The popular image of a detective doesn’t leave much room for emotion. From Sherlock Holmes to an unending lineup of TV procedural characters, fictional detectives often have difficulty, if not downright aversion, to letting their feelings, biases, and background affect their work. Small Town Dicks, a podcast produced by actress Yeardley Smith and her anonymous co-hosts, the twin detectives Dan and Dave, corrects this misconception. Each episode examines a small-town American crime through the eyes of the detectives instrumental to solving the case, showing how emotional bias has the power to both drive and warp the investigation.
Small Town Dicks’ willingness to dive into the murky territory of detectives’ thoughts and feelings, their prejudices and deep compassion, shows how closely emotional connection to a case and successful investigation are related. A 2018 episode, “Girl for Rent,” shows a positive outcome of this connection, demonstrating how the intuition and emotional involvement of Sergeant David (all detectives on the podcast are referred to by pseudonyms) was instrumental in uncovering and successfully prosecuting a child abuse case. Patrolling during the graveyard shift, Sergeant David comes across a parked car with an older man and a pre-teen girl. Suspicious, he questions the pair, and even though both give consistent answers for why they’re out so late, he can’t shake the “feeling. . . that something was really wrong here.”
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Prompted by that feeling, Sergeant David follows the case, filling out an incident report, passing it to one of his supervisors, and making sure that it’s pursued. As it turns out, his gut instinct is right: The girl is being sexually abused and prostituted by her adoptive father. Although plenty of hard evidence does surface later, it is David’s initial “weird” feeling and his determination to make sure the case gets attention that ensures that the girl is eventually rescued, and her abuser is put on trial. “Girl for Rent” represents one of the most positive outcomes a detective’s emotional involvement and bias can have. Because of Sergeant David’s unshakeable feeling that something isn’t right, a criminal is apprehended, and a young girl gets to escape and live a healthy childhood.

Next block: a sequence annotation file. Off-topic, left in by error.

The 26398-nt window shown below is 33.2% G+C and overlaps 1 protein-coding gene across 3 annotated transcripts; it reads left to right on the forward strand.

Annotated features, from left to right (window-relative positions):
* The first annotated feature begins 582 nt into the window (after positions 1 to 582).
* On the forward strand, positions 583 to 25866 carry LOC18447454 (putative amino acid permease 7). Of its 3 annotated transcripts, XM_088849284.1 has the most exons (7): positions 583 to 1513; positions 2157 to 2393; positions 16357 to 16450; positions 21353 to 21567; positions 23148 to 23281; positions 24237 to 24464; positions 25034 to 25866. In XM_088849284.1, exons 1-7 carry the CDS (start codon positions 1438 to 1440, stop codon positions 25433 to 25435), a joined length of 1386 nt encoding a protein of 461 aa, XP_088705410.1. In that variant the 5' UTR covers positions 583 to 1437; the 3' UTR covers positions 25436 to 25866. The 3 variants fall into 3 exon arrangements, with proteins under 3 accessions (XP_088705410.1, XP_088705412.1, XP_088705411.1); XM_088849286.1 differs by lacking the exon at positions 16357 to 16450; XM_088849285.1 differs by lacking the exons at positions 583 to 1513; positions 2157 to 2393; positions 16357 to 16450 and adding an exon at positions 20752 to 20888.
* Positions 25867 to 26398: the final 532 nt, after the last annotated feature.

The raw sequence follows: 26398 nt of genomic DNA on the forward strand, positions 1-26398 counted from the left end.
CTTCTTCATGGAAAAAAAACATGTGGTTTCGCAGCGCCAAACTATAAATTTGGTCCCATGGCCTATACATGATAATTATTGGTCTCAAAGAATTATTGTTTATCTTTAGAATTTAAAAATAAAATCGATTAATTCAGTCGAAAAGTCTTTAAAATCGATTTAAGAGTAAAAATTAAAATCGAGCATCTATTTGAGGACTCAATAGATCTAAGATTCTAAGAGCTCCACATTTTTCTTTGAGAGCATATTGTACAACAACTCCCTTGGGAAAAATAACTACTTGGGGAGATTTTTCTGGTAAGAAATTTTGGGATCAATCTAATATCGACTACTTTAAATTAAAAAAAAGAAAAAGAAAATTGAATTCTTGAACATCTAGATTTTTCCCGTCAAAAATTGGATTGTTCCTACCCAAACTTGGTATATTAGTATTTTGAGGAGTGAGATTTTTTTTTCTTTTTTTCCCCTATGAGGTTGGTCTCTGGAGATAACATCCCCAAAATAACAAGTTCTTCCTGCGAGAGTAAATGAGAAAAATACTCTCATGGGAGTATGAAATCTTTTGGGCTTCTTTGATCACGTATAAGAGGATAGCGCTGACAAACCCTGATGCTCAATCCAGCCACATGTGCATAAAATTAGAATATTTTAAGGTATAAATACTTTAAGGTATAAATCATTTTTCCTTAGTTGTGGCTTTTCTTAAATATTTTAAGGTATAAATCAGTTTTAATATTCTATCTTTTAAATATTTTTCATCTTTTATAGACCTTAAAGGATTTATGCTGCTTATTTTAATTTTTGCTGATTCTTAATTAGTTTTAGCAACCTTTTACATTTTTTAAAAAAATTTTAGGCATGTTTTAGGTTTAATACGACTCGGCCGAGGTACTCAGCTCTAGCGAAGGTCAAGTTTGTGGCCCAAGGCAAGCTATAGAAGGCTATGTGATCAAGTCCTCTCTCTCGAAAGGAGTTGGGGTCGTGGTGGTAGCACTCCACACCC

A much darker picture of investigative work’s emotional dimension emerges in the Small Town Dicks’ miniseries “The Sociopath and the Whistleblower.” When Lieutenant Scott first learns that his colleague, Robert, has been accused of sexual misconduct, his first instinct is suspicion. As Scott says, “I have to honestly say . . . when I got this call, I’m an eighteen-year cop. I’m biased.” He has his “own credibility scale that is heavily weighted by criminal background.” The fact that the first women to come forward and accuse his colleague of harassment and rape are “frequent flyers,” drug addicts, and other women embroiled in risky lifestyles tipped his sympathies heavily in favor of Robert.